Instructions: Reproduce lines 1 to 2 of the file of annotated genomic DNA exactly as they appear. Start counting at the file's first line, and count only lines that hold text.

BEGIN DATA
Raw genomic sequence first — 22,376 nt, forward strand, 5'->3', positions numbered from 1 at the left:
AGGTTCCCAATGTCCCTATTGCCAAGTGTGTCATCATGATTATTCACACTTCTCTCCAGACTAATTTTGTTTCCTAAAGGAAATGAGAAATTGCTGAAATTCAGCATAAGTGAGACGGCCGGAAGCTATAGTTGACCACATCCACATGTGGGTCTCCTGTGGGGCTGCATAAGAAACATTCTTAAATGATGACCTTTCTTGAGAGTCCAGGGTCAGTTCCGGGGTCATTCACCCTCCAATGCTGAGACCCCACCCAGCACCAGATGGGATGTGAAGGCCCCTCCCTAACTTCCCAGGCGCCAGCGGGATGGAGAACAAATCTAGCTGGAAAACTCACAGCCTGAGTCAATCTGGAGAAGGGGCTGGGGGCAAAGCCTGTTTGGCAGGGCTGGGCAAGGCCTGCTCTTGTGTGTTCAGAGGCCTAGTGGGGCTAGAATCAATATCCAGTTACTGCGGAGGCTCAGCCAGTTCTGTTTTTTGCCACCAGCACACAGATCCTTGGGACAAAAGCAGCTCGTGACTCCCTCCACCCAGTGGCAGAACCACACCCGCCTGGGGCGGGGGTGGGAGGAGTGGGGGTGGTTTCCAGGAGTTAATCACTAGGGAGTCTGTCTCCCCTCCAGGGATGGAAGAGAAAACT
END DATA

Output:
Raw genomic sequence first — 22,376 nt, forward strand, 5'->3', positions numbered from 1 at the left:
AGGTTCCCAATGTCCCTATTGCCAAGTGTGTCATCATGATTATTCACACTTCTCTCCAGACTAATTTTGTTTCCTAAAGGAAATGAGAAATTGCTGAAATTCAGCATAAGTGAGACGGCCGGAAGCTATAGTTGACCACATCCACATGTGGGTCTCCTGTGGGGCTGCATAAGAAACATTCTTAAATGATGACCTTTCTTGAGAGTCCAGGGTCAGTTCCGGGGTCATTCACCCTCCAATGCTGAGACCCCACCCAGCACCAGATGGGATGTGAAGGCCCCTCCCTAACTTCCCAGGCGCCAGCGGGATGGAGAACAAATCTAGCTGGAAAACTCACAGCCTGAGTCAATCTGGAGAAGGGGCTGGGGGCAAAGCCTGTTTGGCAGGGCTGGGCAAGGCCTGCTCTTGTGTGTTCAGAGGCCTAGTGGGGCTAGAATCAATATCCAGTTACTGCGGAGGCTCAGCCAGTTCTGTTTTTTGCCACCAGCACACAGATCCTTGGGACAAAAGCAGCTCGTGACTCCCTCCACCCAGTGGCAGAACCACACCCGCCTGGGGCGGGGGTGGGAGGAGTGGGGGTGGTTTCCAGGAGTTAATCACTAGGGAGTCTGTCTCCCCTCCAGGGATGGAAGAGAAAACT